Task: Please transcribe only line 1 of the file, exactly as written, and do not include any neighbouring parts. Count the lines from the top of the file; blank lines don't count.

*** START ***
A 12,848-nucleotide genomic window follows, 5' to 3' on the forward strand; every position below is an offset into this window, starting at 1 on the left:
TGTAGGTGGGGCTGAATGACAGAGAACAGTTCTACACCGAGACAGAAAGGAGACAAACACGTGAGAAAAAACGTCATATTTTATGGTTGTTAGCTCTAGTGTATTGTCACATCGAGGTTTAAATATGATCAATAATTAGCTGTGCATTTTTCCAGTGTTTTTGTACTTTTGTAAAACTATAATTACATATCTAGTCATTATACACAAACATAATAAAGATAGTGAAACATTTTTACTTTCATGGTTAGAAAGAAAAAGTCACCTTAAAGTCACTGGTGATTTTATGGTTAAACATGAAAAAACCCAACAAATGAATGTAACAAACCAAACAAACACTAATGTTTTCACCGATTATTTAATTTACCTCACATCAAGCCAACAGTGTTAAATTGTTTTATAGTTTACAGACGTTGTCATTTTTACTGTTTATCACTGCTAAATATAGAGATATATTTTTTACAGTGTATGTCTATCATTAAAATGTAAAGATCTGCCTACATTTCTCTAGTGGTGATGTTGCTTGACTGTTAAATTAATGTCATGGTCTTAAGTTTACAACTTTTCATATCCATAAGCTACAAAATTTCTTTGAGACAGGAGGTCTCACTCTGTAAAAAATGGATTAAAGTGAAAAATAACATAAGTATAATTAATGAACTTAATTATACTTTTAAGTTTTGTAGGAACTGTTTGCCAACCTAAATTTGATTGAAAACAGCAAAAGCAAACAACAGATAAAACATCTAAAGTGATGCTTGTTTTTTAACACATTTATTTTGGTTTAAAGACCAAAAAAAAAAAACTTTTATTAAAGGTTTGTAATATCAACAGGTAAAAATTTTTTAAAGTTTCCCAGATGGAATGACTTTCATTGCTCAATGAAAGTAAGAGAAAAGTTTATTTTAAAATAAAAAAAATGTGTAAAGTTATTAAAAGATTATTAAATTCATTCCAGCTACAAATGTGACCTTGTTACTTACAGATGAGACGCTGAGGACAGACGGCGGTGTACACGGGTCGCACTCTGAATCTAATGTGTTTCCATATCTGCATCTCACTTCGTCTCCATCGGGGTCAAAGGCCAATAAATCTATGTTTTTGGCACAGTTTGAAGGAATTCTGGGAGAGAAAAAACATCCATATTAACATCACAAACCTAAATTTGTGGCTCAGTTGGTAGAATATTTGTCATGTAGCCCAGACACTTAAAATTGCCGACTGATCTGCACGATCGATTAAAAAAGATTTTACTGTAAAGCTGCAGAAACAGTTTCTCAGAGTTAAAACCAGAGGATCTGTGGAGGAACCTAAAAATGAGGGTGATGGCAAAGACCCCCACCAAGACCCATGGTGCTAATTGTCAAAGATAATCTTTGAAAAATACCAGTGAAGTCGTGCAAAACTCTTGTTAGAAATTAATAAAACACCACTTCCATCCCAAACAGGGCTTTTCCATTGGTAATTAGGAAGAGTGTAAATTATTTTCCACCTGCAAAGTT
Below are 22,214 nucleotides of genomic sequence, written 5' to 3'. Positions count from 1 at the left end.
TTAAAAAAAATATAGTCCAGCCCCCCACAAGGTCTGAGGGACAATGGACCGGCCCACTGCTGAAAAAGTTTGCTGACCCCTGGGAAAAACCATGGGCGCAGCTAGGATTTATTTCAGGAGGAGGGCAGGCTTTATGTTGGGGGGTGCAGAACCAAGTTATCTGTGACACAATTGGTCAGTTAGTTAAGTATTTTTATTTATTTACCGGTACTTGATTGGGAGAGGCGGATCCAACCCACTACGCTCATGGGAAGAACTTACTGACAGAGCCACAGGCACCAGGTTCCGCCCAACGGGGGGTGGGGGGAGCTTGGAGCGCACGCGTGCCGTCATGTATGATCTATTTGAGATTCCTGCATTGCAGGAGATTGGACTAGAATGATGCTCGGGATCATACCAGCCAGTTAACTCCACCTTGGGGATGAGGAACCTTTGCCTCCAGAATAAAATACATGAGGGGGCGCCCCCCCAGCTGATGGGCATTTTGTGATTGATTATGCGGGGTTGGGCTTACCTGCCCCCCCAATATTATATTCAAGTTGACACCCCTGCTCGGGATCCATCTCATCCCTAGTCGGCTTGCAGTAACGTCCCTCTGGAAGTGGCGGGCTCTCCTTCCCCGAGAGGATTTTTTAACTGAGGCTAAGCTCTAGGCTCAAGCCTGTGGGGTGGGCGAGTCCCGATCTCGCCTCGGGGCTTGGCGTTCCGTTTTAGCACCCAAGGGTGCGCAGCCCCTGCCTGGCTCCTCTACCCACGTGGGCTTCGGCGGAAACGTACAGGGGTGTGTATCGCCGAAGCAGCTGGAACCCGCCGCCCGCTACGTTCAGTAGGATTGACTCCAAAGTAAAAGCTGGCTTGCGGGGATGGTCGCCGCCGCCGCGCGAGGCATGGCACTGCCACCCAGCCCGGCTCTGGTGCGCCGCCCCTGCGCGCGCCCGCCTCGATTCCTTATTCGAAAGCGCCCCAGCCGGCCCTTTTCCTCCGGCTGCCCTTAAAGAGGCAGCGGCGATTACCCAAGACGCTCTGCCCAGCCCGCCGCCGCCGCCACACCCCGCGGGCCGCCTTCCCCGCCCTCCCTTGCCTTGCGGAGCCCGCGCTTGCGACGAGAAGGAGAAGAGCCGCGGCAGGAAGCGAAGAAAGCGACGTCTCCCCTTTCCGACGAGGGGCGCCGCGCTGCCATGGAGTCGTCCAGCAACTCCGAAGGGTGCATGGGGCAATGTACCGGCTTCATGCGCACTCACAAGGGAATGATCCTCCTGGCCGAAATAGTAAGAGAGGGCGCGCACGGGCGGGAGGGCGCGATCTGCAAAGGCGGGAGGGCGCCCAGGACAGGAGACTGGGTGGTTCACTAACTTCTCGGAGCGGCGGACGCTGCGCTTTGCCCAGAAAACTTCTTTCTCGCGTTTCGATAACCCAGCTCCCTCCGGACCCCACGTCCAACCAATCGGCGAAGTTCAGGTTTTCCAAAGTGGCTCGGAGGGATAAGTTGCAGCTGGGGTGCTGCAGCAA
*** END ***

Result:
A 12,848-nucleotide genomic window follows, 5' to 3' on the forward strand; every position below is an offset into this window, starting at 1 on the left: